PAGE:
A computer plots intervals that are centered at the sample percentage, and extend right and left from the sample percentage by the estimated standard error of the sample percentage. Recall that the SE of the sample percentage of n draws with replacement from a box that contains just zeros and ones is (p×(1−p))½/n½, where p is the percentage of ones in the box. For a box containing the numbers (1,1,0) with a sample size of 5, the SE(sample percentage) = (2/3×1/3)½/5½ = 0.21. In most situations in which we would need Statistics, we would not know the contents of the box, so we could not compute the true SE of the sample percentage. Instead, we would need to estimate the SD of the box—and thereby the SE of the sample percentage—from the sample. In fact, if we knew the SD of the box, there would only be two possible values of the population percentage.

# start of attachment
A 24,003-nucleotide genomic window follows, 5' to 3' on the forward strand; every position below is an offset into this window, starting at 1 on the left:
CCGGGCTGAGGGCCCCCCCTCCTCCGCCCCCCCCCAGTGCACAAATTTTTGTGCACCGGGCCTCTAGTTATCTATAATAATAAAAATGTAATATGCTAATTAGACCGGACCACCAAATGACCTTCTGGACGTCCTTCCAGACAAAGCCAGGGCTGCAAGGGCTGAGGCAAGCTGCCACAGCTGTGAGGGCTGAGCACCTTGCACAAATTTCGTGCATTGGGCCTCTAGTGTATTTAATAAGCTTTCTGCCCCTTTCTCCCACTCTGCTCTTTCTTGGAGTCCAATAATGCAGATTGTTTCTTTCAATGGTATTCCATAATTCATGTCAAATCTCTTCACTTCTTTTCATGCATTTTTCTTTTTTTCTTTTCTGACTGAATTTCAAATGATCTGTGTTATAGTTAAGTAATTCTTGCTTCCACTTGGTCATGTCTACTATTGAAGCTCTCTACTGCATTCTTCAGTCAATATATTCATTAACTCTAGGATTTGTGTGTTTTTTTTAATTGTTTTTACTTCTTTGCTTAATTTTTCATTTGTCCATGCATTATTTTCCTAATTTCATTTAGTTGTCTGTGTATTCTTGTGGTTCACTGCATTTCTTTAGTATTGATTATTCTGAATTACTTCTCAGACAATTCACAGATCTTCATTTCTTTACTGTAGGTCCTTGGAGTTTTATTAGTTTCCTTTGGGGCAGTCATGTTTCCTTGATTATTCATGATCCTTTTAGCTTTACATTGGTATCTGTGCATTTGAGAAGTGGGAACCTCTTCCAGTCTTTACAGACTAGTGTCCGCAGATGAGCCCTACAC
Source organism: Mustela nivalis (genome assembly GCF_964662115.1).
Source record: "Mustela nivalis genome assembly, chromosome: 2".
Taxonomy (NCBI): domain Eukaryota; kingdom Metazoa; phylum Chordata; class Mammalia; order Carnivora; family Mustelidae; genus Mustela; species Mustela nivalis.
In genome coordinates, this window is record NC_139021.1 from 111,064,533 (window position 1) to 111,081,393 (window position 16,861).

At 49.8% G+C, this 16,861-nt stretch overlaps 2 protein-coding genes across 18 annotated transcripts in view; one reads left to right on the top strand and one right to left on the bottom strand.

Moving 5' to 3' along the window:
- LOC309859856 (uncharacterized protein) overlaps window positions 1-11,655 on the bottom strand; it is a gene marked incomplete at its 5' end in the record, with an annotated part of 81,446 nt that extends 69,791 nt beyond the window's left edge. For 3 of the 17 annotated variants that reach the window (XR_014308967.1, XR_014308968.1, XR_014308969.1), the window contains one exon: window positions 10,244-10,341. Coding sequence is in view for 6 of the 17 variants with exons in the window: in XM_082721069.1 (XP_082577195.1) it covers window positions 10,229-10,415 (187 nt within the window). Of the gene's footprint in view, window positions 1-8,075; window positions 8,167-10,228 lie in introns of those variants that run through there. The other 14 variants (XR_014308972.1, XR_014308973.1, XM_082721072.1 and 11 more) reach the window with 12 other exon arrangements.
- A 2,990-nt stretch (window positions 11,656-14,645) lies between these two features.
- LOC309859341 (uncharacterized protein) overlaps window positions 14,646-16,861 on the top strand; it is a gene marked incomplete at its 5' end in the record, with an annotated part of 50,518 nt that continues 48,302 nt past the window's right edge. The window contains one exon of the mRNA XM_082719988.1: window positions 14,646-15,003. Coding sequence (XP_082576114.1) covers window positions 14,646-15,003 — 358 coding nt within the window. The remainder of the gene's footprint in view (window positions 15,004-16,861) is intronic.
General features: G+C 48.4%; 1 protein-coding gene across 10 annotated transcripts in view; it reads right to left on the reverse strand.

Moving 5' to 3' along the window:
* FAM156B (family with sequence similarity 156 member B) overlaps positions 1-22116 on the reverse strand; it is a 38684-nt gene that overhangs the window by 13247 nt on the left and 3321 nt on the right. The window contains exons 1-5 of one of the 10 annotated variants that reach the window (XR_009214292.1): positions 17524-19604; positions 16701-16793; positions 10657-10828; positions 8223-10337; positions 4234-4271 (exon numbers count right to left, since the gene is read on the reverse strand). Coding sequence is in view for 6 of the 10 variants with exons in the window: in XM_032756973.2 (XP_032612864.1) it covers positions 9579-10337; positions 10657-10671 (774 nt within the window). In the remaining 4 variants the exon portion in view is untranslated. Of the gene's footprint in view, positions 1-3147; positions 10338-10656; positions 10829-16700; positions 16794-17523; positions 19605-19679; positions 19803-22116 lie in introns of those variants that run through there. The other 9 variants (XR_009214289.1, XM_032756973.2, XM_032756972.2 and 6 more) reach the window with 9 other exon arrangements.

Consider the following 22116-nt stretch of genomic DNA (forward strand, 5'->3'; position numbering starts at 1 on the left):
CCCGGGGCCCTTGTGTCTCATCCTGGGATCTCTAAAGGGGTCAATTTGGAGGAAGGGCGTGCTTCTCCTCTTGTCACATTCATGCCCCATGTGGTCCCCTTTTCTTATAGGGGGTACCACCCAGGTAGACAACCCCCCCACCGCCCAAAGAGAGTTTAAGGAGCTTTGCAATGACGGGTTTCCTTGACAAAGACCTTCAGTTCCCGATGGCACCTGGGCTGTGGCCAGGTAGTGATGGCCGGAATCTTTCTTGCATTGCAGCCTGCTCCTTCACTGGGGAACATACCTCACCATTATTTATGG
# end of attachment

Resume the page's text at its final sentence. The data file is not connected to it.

If the SD of the box were 0.4899, the two possible values of the population would be (smaller of the two) _______? and (larger of the two) ____________?

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